I wouldn’t go as far as to insinuate that biases attributed to referees are malicious in any way. I reffed somewhat high level hockey for awhile, and while I can attest to watching some players closer than others, I wouldn’t say there was ever bias towards a team. Plus, these guys are professionals, they leave their families and travel much like the players do (sometimes even more), their partners are routinely juggled, and the areas in which they ref are also changed throughout a season.

            I’m not saying there are no improprieties on the part of individual referees, but the second the league got a sniff of something like that, they would be out on their ass – Auger was temporarily “relieved” of part of his schedule after the Islanders cried fowl a few years ago, nothing was ever proven, and he was back.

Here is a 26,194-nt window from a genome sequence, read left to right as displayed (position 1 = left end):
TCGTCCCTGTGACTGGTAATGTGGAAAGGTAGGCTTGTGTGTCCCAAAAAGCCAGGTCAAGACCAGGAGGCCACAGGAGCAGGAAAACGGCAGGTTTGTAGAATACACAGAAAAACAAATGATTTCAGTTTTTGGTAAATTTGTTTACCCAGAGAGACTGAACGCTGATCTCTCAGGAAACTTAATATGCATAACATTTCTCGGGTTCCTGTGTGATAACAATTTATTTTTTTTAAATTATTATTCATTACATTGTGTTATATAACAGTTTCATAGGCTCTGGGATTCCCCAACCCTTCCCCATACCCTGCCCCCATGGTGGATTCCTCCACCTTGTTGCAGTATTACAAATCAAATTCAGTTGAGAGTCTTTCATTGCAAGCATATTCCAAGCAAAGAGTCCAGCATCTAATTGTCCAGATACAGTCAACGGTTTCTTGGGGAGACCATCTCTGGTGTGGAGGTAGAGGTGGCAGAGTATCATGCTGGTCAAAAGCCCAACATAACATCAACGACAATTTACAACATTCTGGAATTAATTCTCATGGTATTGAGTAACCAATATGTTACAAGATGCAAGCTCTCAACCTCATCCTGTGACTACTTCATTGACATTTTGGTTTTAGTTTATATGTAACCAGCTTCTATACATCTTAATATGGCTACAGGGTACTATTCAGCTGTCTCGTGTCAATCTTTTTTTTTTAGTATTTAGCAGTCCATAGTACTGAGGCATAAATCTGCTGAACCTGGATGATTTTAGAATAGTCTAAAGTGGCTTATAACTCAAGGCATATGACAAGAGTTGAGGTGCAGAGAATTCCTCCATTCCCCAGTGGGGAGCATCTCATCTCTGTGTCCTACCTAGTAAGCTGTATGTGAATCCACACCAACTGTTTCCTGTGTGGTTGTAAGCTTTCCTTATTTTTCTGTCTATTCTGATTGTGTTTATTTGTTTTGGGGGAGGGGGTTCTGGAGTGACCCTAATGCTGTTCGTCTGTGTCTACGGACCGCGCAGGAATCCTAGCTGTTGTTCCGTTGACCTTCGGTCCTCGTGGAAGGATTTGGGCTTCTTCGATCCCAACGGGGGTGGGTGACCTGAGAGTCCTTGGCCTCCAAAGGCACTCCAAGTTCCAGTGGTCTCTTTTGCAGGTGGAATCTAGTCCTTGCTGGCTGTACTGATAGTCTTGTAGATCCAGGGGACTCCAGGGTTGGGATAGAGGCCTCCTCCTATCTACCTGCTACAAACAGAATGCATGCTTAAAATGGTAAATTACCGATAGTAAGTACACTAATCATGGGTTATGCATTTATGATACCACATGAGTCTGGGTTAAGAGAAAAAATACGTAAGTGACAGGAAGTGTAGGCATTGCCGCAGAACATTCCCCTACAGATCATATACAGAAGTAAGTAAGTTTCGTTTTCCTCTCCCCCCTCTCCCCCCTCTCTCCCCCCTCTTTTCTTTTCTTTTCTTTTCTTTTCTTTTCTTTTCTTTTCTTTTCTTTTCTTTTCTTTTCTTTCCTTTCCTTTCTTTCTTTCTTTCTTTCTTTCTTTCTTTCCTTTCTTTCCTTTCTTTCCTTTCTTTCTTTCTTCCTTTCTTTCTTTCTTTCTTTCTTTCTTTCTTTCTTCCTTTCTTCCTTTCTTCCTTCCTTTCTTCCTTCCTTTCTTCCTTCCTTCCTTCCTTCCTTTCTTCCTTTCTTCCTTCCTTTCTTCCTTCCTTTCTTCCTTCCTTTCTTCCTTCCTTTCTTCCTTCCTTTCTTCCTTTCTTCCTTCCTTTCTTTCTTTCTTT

For me, the argument simply goes more to human nature. Some people are going to be more black and white when it comes to simple things like following procedure, others see more “grey area”. Unless there is a cemented black and white rule (ie. the dreaded “puck over the glass = delay of game penalty”), there will always be some modicum of interpretation. That interpretation itself can bend at the whim of the pressure and intensity of the playoffs.

            By no means am I saying referees are beyond reproach. I just wouldn’t go crying fowl. As I said, these guys are professionals, and they do one of the hardest jobs in professional sports.

          • Skuehler

            I’m not disagreeing with you at all. And I didn’t mean to insinuate anything. But on the other hand, officiating in other sports has been susceptible to corruption.

            Anyway, my only point was that officiating has a huge impact on a game. With so much pressure on players and organizations, and so much money at stake, I don’t understand why their impact has been analyzed more. Not that I’m particularly interested, just that far less significant factors are considered in much more detail